Having spent three days in a jail cell (arrested on a Friday, courts don't open till Monday) and a year of my life destroyed waiting for a trial to come up - not to mention the lost £5,000 of possessions, thousands of pounds in legal fees, and tens of thousands of pounds worth of debt my false accuser has piled on to me - is it any wonder I feel let down by the police and the Crown office?

You would too.

But that's the way it works.

I'm innocent yet it cost me dearly. I end up the victim and the injured party yet I still lose. And all the while the false accuser gets away scot-free, laughing at the police, laughing at the Crown office...and laughing all the way to the bank.

Suffice to say that if police had been trained to spot my false accuser's lies this debacle would never have seen the light of day - and I wouldn't have been left so seriously damaged and out of pocket.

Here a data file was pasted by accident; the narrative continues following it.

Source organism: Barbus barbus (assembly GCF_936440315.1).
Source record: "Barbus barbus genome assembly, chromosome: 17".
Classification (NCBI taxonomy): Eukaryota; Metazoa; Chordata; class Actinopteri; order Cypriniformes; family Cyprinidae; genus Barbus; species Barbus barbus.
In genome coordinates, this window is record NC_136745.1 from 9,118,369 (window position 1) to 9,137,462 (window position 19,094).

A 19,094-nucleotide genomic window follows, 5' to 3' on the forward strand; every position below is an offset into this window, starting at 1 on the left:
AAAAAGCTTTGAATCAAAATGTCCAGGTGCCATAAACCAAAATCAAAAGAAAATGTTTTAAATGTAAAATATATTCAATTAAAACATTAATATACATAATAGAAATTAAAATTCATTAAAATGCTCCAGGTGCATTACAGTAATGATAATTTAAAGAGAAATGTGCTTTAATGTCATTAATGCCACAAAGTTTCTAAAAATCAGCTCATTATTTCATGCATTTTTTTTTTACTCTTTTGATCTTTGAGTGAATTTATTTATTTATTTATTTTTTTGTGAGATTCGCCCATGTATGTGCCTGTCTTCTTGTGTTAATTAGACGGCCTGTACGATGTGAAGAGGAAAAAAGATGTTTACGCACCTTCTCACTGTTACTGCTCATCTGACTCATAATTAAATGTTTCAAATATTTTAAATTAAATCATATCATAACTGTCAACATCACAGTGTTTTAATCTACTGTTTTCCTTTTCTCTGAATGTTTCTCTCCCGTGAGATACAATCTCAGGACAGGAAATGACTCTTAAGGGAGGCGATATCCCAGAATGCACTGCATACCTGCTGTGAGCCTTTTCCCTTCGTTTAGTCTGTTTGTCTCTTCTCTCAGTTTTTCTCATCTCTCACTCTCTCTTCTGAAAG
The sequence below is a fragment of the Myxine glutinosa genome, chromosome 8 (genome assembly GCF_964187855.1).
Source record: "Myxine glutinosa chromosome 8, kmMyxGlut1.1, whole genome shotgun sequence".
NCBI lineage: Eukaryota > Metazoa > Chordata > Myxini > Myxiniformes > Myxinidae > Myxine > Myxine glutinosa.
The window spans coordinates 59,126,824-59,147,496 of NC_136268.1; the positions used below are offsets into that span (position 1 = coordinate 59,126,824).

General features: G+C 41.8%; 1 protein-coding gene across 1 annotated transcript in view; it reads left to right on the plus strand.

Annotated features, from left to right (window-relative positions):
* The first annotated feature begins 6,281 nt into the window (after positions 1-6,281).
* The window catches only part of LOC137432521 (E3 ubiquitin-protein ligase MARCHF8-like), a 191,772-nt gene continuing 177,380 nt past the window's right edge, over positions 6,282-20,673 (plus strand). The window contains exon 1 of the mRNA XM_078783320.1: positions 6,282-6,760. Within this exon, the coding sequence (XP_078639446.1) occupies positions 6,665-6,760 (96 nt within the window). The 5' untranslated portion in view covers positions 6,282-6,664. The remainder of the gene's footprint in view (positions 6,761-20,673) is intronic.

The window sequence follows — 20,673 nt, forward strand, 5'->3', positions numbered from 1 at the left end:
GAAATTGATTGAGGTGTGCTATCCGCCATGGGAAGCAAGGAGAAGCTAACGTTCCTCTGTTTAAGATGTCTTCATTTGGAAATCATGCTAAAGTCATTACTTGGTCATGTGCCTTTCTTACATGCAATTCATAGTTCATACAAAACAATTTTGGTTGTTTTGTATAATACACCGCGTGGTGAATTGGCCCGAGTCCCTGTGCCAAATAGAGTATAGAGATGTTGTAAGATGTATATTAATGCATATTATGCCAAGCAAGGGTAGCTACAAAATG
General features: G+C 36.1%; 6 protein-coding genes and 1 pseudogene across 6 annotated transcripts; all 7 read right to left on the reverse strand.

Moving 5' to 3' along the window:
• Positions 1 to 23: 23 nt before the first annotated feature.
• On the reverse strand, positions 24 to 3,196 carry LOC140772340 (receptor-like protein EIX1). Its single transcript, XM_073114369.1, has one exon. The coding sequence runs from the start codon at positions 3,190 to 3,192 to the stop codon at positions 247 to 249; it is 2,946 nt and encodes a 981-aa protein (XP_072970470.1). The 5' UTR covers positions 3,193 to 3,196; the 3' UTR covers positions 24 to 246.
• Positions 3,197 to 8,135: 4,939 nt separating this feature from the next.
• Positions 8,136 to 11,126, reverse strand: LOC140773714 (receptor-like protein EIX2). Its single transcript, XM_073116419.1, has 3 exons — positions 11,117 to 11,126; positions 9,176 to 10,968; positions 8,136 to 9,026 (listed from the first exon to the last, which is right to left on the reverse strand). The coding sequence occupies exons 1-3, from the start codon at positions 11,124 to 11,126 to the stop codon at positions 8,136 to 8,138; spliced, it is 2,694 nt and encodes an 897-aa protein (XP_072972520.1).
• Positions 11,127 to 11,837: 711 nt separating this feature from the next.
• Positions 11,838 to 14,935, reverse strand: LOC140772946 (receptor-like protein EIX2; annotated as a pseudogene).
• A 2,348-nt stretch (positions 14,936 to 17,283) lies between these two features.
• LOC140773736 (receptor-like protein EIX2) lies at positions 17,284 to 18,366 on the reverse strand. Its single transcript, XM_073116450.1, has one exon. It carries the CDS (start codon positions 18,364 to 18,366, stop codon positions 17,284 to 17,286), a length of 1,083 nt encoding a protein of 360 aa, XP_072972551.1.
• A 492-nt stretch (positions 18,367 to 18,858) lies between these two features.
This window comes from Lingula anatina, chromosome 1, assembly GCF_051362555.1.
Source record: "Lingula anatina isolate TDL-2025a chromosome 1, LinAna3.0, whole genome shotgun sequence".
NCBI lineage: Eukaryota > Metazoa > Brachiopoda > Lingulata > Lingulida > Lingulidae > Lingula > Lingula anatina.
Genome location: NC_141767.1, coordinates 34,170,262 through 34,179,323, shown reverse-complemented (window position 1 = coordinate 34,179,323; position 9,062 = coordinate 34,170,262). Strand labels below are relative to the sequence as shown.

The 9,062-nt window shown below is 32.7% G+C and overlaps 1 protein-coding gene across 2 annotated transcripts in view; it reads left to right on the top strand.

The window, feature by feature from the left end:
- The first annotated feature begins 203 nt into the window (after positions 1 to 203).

So, coming around full circle to the point of this post, we ask the question will Police Scotland ever be given the proper training and the resources to help spot false accusers before they do damage like this to someone again?

And the answer is 'no'.

Weeding out false accusers would be the sensible, honest and just thing to do. But it won't happen. The police and the Crown office will never allow it because they fear it could be twisted around and spun by the politically correct brigade to criticise police and make it look like they're being hard on genuine 'victims'.

Police attract enough criticism and bad publicity at the best of times without choosing to do something that could add more fuel to their fire. So it's not in their interests to pursue this particular justice.

It would be very much in the public interest, but the public interest is of a much lesser importance to police and the Crown office.

Anyway, police are all about finding reasons to take complaints and arrest people. They are not about finding reasons to dismiss complaints and not arrest people.